There are also serious questions over why Turkey has allowed thousands of Western jihadists – who enter the country on budget airlines in tourist resorts – to easily pass over the border into Syria to join ISIS fighters there.
Turkey has long argued that ISIS does not have a presence in the country.
Others claim small cells are able to operate in southern Turkish towns, easily popping over the border to fight in Syria before returning home to Turkey.
There are even claims from those on the ground that wounded ISIS militants are routinely smuggled from the frontline to receive treatment in Turkish hospitals, which are better equipped and less-stretched than those in northern Syria.
Turkey has also been accused of allowing up to 3,000 detained Western jihadists to rejoin the Islamic State in Syria in return for the release 49 diplomats who had been held prisoner by the terrorists.
Experts believe Turkey’s reluctance to fully commit to the fight against ISIS is two-fold.
Firstly the brave Kurdish fighters battling ISIS in northern Syria have links to the Kurdistan Workers’ Party – a group long-banned in Turkey amid accusations of terrorism.
Secondly, due to Turkey sharing borders with both Syria and Iraq, Ankara is understood to be worried that any move against ISIS could trigger a wave a car and suicide bombings there – something that would be devastating for the country’s hugely important tourism industry.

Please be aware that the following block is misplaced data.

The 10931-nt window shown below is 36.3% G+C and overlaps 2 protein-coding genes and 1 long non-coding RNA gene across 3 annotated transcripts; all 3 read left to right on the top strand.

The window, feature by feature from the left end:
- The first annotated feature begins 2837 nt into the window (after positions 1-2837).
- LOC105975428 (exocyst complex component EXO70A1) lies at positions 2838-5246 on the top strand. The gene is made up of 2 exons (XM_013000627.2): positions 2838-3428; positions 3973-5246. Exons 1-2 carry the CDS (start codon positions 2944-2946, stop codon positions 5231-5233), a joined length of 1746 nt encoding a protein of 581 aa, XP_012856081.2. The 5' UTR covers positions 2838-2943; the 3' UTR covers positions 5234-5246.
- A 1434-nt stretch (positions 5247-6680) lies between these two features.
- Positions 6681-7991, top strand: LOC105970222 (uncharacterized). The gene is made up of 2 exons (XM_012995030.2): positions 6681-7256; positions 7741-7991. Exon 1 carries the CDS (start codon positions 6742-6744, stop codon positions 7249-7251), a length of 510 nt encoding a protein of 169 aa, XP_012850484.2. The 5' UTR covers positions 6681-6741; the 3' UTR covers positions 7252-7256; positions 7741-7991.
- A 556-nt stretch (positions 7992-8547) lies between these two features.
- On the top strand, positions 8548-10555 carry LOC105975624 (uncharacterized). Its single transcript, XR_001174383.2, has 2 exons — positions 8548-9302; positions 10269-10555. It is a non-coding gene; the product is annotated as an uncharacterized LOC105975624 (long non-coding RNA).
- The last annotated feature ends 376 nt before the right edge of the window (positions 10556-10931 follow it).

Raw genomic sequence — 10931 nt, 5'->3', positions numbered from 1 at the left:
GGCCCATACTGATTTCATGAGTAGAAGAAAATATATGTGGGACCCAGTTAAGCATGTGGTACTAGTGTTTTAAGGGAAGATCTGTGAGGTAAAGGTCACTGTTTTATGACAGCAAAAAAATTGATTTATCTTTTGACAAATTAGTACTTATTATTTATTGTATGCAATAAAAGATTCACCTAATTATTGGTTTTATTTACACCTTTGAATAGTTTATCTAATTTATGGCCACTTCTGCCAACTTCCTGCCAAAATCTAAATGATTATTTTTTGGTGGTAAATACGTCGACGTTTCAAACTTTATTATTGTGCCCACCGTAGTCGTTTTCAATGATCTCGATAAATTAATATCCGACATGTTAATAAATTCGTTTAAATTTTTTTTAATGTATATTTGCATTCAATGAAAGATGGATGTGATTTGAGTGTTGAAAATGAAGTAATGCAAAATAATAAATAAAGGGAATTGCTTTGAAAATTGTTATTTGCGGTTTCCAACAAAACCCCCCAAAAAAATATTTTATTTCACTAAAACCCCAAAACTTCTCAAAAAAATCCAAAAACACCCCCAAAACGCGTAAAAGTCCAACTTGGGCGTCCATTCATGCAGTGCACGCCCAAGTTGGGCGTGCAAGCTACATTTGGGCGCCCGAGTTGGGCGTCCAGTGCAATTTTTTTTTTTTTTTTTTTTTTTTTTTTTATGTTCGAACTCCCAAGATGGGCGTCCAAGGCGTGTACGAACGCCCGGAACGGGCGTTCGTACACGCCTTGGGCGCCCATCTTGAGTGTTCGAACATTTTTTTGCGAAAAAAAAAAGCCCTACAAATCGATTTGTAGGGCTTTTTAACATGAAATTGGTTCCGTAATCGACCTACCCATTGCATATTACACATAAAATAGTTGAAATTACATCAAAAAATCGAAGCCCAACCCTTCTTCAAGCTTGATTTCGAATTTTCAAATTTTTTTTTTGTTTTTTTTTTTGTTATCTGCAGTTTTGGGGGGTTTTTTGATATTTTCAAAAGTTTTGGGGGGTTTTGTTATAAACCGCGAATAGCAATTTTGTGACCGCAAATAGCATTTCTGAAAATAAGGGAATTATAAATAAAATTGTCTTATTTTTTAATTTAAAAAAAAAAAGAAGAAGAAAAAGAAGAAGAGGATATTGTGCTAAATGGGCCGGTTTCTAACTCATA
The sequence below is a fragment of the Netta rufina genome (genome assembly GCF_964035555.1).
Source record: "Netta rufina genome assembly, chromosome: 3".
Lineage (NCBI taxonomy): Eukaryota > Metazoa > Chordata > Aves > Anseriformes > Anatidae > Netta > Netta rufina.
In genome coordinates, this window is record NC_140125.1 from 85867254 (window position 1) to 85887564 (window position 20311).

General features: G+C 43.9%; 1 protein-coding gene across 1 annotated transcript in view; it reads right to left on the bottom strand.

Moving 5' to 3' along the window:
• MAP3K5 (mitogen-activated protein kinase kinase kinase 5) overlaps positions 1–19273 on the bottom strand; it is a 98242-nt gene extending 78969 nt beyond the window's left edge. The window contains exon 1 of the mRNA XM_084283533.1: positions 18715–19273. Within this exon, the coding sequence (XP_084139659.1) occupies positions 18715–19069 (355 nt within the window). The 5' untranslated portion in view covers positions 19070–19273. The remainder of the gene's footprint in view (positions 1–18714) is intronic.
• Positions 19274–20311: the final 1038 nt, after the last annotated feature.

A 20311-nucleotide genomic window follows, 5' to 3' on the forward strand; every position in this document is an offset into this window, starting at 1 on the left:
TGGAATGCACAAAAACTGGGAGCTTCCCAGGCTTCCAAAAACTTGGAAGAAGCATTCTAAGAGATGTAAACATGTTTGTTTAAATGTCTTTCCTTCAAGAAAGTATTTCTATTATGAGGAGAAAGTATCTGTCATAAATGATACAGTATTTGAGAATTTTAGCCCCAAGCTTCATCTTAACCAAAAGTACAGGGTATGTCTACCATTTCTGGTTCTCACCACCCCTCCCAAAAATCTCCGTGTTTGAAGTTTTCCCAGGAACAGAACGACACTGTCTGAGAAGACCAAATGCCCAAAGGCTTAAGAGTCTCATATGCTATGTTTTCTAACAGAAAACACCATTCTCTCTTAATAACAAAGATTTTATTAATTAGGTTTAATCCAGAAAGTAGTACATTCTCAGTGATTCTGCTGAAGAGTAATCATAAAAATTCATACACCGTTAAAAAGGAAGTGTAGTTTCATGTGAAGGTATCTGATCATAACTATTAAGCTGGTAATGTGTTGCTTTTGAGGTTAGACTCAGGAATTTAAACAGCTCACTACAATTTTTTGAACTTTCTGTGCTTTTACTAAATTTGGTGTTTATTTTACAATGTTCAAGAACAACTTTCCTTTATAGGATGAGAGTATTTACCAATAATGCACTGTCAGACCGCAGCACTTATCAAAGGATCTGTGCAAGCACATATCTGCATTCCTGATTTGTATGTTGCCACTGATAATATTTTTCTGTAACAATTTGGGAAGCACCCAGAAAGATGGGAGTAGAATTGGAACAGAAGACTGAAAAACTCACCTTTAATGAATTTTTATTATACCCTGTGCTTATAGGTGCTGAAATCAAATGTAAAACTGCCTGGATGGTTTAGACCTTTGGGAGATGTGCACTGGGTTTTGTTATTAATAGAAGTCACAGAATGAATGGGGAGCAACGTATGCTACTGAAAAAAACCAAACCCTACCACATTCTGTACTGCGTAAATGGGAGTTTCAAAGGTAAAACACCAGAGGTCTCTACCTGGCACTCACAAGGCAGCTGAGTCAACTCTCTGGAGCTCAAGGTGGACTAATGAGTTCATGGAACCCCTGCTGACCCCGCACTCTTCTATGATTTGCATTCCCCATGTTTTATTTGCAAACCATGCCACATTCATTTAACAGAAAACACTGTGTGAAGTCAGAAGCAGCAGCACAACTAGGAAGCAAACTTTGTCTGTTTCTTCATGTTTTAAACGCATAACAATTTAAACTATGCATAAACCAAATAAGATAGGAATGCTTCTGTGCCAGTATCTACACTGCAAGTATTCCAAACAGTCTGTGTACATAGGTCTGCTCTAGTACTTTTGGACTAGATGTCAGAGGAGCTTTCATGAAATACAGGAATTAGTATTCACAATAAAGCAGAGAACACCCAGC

The video emerged as dozens of Kurdish peshmerga fighters left northern Iraq on their way to Turkey, from where they will continue their journey to help Syrian Kurds battling ISIS in Kobane.
According to spokesman Halgurd Hekmat, a total of 150 peshmerga fighters left from the city of Irbil in Iraq’s semi-autonomous Kurdish region. He gave no further details.
Last week, the local Iraqi Kurdish government authorised the peshmerga forces to go to neighbouring Syria and help fellow Kurds combat Islamic State militants in Kobane.
Turkey, which has riled Kurdish leaders and frustrated Washington by refusing to allow fighters or weapons into Kobane said last week it would help Iraqi Kurdish fighters cross into Syria.
The unprecedented deployment will provide much-needed boots on the ground in Kobane, although it is not clear whether the fighters will be allowed to carry enough weapons to make an impact.
This afternoon, a large peshmerga convoy with heavy weapons was seen in Irbil, driving toward the Iraqi Kurdish area of Dohuk. The fighters themselves left separately, travelling by plane.
Idriss Nassan, a Kurdish official from Kobane, said they have no confirmation that peshmerga fighters are to arrive today. ‘We have no information other than what we are reading on social media or hearing on the news.’
He added that the peshmerga command might have direct contact with the Syrian Kurdish force known as the Peoples’ Protection Units, or YPG, and for that reason Kurdish politicians in Syria are not aware of the movement.
The Islamic State group launched its offensive on Kobane and nearby villages in mid-September in battles that have killed more than 800 people, according to activists.
The extremists captured dozens of Kurdish villages around Kobane and now also control parts of the town. The battles also made more than 200,000 people flee for safety across the border into Turkey.
By John Hall